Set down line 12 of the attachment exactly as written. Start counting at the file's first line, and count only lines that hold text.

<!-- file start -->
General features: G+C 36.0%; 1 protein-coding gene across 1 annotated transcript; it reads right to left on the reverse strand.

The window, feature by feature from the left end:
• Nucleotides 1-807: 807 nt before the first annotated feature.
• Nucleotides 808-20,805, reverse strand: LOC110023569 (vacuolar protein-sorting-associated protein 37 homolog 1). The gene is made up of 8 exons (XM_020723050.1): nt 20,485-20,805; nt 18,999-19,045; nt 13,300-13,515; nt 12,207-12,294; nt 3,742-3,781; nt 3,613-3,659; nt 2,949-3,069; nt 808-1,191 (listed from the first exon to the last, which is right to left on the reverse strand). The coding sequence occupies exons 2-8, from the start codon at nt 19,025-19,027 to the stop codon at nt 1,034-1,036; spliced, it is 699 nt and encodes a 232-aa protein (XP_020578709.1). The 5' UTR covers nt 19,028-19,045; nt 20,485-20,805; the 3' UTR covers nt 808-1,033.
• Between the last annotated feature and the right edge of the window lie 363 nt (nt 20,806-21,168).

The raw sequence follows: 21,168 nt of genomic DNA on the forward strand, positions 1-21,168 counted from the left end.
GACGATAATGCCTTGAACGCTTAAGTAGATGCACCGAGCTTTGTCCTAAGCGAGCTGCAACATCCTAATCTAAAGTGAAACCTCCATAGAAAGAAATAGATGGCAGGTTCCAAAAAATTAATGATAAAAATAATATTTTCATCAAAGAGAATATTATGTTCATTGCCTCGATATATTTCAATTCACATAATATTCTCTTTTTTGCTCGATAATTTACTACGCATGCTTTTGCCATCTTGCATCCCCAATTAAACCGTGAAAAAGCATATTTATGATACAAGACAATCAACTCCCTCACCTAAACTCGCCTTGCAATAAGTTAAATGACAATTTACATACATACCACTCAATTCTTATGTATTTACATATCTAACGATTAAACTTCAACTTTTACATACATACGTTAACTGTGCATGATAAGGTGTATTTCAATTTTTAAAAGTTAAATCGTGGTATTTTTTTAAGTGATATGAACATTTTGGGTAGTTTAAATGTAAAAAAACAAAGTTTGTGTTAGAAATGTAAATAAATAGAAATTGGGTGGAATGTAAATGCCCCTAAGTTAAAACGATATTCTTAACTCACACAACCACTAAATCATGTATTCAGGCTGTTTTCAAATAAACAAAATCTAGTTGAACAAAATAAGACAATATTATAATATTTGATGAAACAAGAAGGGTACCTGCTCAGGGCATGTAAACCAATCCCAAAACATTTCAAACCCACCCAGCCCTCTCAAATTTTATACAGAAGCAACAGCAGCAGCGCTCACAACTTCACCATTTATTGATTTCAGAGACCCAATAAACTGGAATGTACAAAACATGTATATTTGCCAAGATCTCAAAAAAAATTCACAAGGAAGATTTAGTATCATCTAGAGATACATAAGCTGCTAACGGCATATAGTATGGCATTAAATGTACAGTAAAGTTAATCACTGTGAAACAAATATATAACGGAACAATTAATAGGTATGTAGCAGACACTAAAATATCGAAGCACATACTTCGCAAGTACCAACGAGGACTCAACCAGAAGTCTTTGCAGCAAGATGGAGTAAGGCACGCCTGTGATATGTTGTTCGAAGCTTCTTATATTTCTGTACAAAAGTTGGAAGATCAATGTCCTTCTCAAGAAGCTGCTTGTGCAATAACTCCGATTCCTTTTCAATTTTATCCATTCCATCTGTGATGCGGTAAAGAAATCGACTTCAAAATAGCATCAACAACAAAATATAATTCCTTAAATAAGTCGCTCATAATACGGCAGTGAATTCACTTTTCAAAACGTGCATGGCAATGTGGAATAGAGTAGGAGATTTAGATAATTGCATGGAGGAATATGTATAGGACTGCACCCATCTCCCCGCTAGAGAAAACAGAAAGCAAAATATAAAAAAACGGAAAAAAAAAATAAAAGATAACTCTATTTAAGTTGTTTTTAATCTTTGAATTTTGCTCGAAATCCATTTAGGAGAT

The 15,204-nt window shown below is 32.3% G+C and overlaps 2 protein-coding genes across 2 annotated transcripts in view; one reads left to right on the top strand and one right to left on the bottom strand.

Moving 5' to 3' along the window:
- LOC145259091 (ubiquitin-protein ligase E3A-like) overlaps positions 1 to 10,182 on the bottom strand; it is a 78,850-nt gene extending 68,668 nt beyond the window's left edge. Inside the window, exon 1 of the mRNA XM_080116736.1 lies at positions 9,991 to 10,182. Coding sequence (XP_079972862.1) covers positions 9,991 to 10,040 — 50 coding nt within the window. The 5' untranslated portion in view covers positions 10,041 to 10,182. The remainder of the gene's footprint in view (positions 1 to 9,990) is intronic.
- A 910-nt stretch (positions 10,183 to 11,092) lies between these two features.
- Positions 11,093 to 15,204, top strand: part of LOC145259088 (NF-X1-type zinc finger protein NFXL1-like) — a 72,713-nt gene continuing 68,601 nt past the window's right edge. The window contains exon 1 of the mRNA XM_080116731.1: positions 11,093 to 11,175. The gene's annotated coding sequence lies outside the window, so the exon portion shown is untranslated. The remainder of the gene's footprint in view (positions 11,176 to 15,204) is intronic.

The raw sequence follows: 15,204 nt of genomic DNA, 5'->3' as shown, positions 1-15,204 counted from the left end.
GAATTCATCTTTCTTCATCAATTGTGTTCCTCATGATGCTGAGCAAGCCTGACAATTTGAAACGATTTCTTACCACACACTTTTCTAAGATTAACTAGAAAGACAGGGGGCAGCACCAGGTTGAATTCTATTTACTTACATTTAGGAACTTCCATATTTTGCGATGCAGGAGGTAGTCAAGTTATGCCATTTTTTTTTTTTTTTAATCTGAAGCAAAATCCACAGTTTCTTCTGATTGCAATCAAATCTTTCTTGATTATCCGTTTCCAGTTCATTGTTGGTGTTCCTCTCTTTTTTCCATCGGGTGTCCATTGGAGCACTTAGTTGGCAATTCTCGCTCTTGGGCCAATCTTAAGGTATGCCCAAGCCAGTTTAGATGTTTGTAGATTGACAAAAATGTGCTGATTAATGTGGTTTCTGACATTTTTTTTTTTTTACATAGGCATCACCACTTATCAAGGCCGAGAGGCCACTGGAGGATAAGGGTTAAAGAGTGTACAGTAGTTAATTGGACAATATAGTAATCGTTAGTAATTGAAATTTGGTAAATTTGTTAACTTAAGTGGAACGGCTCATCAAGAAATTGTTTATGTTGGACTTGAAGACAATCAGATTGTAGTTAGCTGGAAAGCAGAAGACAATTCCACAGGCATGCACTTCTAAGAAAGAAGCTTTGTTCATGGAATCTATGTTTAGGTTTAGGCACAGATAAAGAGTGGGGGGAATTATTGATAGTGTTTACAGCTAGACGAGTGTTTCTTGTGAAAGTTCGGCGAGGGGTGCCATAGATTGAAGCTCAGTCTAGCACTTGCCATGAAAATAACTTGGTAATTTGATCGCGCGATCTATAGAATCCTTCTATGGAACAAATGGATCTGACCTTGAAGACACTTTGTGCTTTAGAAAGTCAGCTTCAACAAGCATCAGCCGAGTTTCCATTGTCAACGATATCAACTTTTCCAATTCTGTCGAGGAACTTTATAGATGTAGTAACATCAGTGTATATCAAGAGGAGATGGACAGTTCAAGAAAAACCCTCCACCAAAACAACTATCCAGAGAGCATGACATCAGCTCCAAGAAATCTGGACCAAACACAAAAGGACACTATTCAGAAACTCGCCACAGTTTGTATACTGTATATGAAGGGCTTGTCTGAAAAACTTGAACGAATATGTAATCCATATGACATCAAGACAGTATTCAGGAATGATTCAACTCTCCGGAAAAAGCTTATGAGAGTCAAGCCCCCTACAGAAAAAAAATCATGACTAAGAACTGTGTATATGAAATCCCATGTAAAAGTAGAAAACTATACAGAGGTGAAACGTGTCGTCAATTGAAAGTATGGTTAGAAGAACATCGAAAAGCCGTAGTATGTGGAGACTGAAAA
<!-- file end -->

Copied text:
- Positions 11,093 to 15,204, top strand: part of LOC145259088 (NF-X1-type zinc finger protein NFXL1-like) — a 72,713-nt gene continuing 68,601 nt past the window's right edge. The window contains exon 1 of the mRNA XM_080116731.1: positions 11,093 to 11,175. The gene's annotated coding sequence lies outside the window, so the exon portion shown is untranslated. The remainder of the gene's footprint in view (positions 11,176 to 15,204) is intronic.